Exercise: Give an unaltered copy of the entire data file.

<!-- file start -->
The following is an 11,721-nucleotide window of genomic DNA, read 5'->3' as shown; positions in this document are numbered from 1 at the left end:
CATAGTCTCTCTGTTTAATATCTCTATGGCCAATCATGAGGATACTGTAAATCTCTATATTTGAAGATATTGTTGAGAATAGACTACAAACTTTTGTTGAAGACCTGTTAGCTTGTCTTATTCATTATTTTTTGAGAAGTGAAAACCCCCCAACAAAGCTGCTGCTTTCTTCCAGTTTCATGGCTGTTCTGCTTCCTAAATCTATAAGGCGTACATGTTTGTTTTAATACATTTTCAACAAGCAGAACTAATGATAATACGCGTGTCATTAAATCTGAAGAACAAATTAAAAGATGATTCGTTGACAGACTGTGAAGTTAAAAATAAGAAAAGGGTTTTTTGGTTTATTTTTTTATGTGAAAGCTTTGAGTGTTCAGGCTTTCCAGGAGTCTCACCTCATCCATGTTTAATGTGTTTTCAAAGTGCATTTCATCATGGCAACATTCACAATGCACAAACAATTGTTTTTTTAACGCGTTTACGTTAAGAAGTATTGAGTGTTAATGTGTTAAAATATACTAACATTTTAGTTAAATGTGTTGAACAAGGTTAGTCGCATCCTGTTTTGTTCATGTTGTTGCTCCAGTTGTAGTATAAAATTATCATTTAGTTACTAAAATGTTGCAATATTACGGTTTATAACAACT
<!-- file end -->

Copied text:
The following is an 11,721-nucleotide window of genomic DNA, read 5'->3' as shown; positions in this document are numbered from 1 at the left end:
CATAGTCTCTCTGTTTAATATCTCTATGGCCAATCATGAGGATACTGTAAATCTCTATATTTGAAGATATTGTTGAGAATAGACTACAAACTTTTGTTGAAGACCTGTTAGCTTGTCTTATTCATTATTTTTTGAGAAGTGAAAACCCCCCAACAAAGCTGCTGCTTTCTTCCAGTTTCATGGCTGTTCTGCTTCCTAAATCTATAAGGCGTACATGTTTGTTTTAATACATTTTCAACAAGCAGAACTAATGATAATACGCGTGTCATTAAATCTGAAGAACAAATTAAAAGATGATTCGTTGACAGACTGTGAAGTTAAAAATAAGAAAAGGGTTTTTTGGTTTATTTTTTTATGTGAAAGCTTTGAGTGTTCAGGCTTTCCAGGAGTCTCACCTCATCCATGTTTAATGTGTTTTCAAAGTGCATTTCATCATGGCAACATTCACAATGCACAAACAATTGTTTTTTTAACGCGTTTACGTTAAGAAGTATTGAGTGTTAATGTGTTAAAATATACTAACATTTTAGTTAAATGTGTTGAACAAGGTTAGTCGCATCCTGTTTTGTTCATGTTGTTGCTCCAGTTGTAGTATAAAATTATCATTTAGTTACTAAAATGTTGCAATATTACGGTTTATAACAACT